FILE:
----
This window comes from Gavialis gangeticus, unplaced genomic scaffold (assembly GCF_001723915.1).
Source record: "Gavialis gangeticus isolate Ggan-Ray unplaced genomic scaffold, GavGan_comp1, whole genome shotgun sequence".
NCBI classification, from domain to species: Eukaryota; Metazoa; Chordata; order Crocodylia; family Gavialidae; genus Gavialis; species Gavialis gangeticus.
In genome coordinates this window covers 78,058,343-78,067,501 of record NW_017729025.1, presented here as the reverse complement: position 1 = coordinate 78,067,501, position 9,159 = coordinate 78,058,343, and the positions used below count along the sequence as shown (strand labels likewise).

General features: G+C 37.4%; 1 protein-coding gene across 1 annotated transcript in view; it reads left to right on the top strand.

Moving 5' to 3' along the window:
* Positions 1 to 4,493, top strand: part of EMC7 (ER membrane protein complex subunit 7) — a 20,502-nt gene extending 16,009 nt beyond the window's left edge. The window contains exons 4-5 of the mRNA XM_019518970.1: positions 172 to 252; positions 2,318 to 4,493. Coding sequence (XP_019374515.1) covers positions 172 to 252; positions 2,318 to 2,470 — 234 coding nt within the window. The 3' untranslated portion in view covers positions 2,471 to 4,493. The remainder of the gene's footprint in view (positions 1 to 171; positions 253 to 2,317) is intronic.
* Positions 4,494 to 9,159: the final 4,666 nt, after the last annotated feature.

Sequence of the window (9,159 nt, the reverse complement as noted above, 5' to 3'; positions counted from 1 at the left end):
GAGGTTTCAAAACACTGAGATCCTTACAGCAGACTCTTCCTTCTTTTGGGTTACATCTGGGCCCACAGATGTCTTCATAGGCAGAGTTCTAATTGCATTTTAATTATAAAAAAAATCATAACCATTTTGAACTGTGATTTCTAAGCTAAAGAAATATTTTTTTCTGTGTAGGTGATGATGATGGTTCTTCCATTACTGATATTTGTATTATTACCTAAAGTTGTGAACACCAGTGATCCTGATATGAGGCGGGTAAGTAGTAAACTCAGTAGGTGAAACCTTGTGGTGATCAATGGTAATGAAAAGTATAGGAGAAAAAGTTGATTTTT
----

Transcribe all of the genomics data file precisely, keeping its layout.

This window comes from Gavialis gangeticus, unplaced genomic scaffold (assembly GCF_001723915.1).
Source record: "Gavialis gangeticus isolate Ggan-Ray unplaced genomic scaffold, GavGan_comp1, whole genome shotgun sequence".
NCBI classification, from domain to species: Eukaryota; Metazoa; Chordata; order Crocodylia; family Gavialidae; genus Gavialis; species Gavialis gangeticus.
In genome coordinates this window covers 78,058,343-78,067,501 of record NW_017729025.1, presented here as the reverse complement: position 1 = coordinate 78,067,501, position 9,159 = coordinate 78,058,343, and the positions used below count along the sequence as shown (strand labels likewise).

General features: G+C 37.4%; 1 protein-coding gene across 1 annotated transcript in view; it reads left to right on the top strand.

Moving 5' to 3' along the window:
* Positions 1 to 4,493, top strand: part of EMC7 (ER membrane protein complex subunit 7) — a 20,502-nt gene extending 16,009 nt beyond the window's left edge. The window contains exons 4-5 of the mRNA XM_019518970.1: positions 172 to 252; positions 2,318 to 4,493. Coding sequence (XP_019374515.1) covers positions 172 to 252; positions 2,318 to 2,470 — 234 coding nt within the window. The 3' untranslated portion in view covers positions 2,471 to 4,493. The remainder of the gene's footprint in view (positions 1 to 171; positions 253 to 2,317) is intronic.
* Positions 4,494 to 9,159: the final 4,666 nt, after the last annotated feature.

Sequence of the window (9,159 nt, the reverse complement as noted above, 5' to 3'; positions counted from 1 at the left end):
GAGGTTTCAAAACACTGAGATCCTTACAGCAGACTCTTCCTTCTTTTGGGTTACATCTGGGCCCACAGATGTCTTCATAGGCAGAGTTCTAATTGCATTTTAATTATAAAAAAAATCATAACCATTTTGAACTGTGATTTCTAAGCTAAAGAAATATTTTTTTCTGTGTAGGTGATGATGATGGTTCTTCCATTACTGATATTTGTATTATTACCTAAAGTTGTGAACACCAGTGATCCTGATATGAGGCGGGTAAGTAGTAAACTCAGTAGGTGAAACCTTGTGGTGATCAATGGTAATGAAAAGTATAGGAGAAAAAGTTGATTTTT